In a change of altitude, the air pressure changes. Therefore, the air pressure of your inner ear wants to become in equilibrium with the current outside air pressure.

In landing, the air pressure in your ear is lower than that outside, therefore, it feels like it is contracting. To remedy this, hold your nose and mouth shout, and try to breath out, this will force air up the inner tracts in your head and add more air to yours ear, bringing them to air pressure equilibrium.

For take off, it is the opposite.


User currently offlineJAT From Canada, joined Feb 2000, 1101 posts, RR: 9
Reply 9, posted (14 years 3 months 3 weeks 3 days 10 hours ago) and read 1217 times:

Thanks for your help everyone. Appreciate it.


<"http://http://www.yurope.com/jat/images/logo1.gif">


User currently offlineJAT From Canada, joined Feb 2000, 1101 posts, RR: 9
Reply 10, posted (14 years 3 months 3 weeks 3 days 10 hours ago) and read 1213 times:

What I meant was:

Thanks for your help everyone. Appreciate it.




User currently offlinePH-BZA From , joined Dec 1969, posts, RR:
Reply 11, posted (14 years 3 months 3 weeks 3 days 10 hours ago) and read 1207 times:

So why do pilots sometimes land with a steeper glideslope? That is what I thought, also, is the cause of your ears feeling different upon landing on different flights. For example, once I could just feel the pressure in my ears while other times my ears were in a lot of pain (so much that I sometimes sweat). Shouldn't they all start descent at the same angle when they fly into different airports?

User currently offlineDL_Mech From United States of America, joined Feb 2000, 1952 posts, RR: 9
Reply 12, posted (14 years 3 months 3 weeks 3 days 10 hours ago) and read 1206 times:

727's don't have outflow valves? Wow! I must have been changing the wrong parts then.....


This plane is built to withstand anything... except a bad pilot.
User currently offlineJETPILOT From United States of America, joined May 1999, 3130 posts, RR: 29
Reply 13, posted (14 years 3 months 3 weeks 3 days 9 hours ago) and read 1210 times:

Maybe I could have explained it better. As we all know the 727 has an outflow valve. Even people who never changed one before could probably figure that out.

The 727's pressurization system has no link to the air/ground sensing. The 727 is pressurized on the ground to a max differential of .125. If an emergency evac is necessary the cabin outflow valve must be opened.


User currently offlineJETPILOT From United States of America, joined May 1999, 3130 posts, RR: 29
Reply 14, posted (14 years 3 months 3 weeks 3 days 9 hours ago) and read 1205 times:

Maybe I could have explained it better. As we all know the 727 has an outflow valve. Even people who never changed one before could probably figure that out.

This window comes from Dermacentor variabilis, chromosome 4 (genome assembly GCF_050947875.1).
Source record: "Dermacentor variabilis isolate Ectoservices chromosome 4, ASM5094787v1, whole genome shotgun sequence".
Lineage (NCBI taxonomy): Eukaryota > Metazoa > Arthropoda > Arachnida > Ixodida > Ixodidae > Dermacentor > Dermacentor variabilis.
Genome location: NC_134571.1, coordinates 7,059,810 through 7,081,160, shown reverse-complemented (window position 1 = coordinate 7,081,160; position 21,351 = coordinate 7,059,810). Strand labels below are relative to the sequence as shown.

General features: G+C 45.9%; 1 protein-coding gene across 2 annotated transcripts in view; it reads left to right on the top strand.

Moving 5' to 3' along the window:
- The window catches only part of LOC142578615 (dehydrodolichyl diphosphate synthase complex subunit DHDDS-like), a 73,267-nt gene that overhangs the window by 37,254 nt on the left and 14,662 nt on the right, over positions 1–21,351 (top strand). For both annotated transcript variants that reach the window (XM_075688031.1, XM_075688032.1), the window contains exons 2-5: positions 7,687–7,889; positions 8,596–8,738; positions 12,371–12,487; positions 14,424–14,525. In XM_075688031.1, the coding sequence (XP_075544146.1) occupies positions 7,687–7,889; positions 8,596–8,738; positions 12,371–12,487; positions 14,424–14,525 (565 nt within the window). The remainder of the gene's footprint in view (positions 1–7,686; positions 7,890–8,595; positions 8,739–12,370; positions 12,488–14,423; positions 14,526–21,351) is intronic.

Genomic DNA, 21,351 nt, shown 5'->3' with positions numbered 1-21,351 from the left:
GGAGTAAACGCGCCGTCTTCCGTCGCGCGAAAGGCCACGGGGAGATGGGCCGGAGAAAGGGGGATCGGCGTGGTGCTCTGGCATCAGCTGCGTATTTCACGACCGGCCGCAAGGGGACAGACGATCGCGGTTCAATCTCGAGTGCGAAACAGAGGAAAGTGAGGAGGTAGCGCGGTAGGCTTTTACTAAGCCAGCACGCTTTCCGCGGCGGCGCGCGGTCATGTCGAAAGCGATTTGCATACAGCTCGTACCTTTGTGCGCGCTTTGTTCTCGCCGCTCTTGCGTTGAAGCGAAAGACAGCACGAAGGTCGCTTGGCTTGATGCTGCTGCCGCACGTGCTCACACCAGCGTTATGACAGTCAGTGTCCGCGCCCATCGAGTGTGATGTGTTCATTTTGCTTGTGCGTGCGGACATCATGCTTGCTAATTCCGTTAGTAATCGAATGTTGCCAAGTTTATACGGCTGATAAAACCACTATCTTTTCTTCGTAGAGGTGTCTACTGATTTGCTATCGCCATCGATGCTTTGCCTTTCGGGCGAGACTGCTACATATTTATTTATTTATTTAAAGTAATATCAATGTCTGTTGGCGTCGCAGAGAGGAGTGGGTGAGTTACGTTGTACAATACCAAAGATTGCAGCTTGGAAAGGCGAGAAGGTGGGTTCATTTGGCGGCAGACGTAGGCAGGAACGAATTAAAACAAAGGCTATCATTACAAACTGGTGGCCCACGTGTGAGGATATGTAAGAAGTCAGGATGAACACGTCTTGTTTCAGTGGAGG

The 727's pressurization system has no link to the air/ground sensing. The 727 is pressurized on the ground to a max differential of .125. If an emergency evac is necessary the cabin outflow valve must be opened.


User currently offlineAaron atp From United States of America, joined Mar 2000, 533 posts, RR: 2
Reply 15, posted (14 years 3 months 3 weeks 3 days 9 hours ago) and read 1200 times:

holding your nose and closing your mouth while trying to exhale is known as the valsalva maneuver. (or "equalizing" if you're a diver...)

like samurai said, it is much worse when you have sinus congestion because it may be much more difficult or even impossible to equalize the pressures...



aaron


User currently offlineOPNLguy From , joined Dec 1969, posts, RR:
Reply 16, posted (14 years 3 months 3 weeks 2 days 15 hours ago) and read 1178 times:

Not to arbitarily quibble with someone who actually flies the aircraft, but re: your statement that "The 727's pressurization system has no link to the air/ground sensing", how is it that a failure of the air/ground sensor (aircraft stuck in "ground" mode after takeoff) results in the inability to pressurize the cabin, in addition to not being able to raise the gear? Having I been been dreaming the various times this has happened in my career?

DLmech, interested in your take on this too, as if anyone has the schematics, it's you...  


User currently offlineKilljoy From Finland, joined Dec 1999, 646 posts, RR: 0
Reply 17, posted (14 years 3 months 3 weeks 2 days ago) and read 1170 times:

About one year ago I was unable to equalize the pressure in my years. It took them something like three days to open up and I've had an annoying ringing sound in my right ear since then.

I know this is extreme, but it's still worth being careful...


Top Of Page
Forum Index

This topic is archived and can not be replied to any more.

Printer friendly format

Similar topics:More similar topics...
G-VIIY's Noise When Landing posted Thu Jul 31 2008 19:13:14 by DFW13L
Virgin Atlantic Online Check In - Opens When? posted Tue Sep 4 2007 01:23:10 by Ansett767
UA 747-400 In SEA? Emergency Landing? posted Tue Jul 17 2007 05:56:39 by F9Animal
1st Aircraft Built By Bombardier In Mexico...when? posted Wed Mar 7 2007 22:36:03 by Planemaker
LH Allowing Passengers In Cockpit For Landing? posted Mon Dec 25 2006 13:53:45 by OA260
1st Aircraft Built By Bombardier In Mexico...when? posted Sat Dec 23 2006 20:30:59 by Fardoche66
Emirates In CPH. When? posted Fri Dec 15 2006 00:15:06 by Himmelstormer
Ever Been In An Emergency Landing? posted Thu Sep 22 2005 08:22:22 by RootsAir
A380 In Finkenwerder, When? posted Mon Jun 20 2005 22:13:13 by SKYMASTER
Air India's 777 VT-AII In Service When? posted Wed Apr 6 2005 08:09:51 by The777Man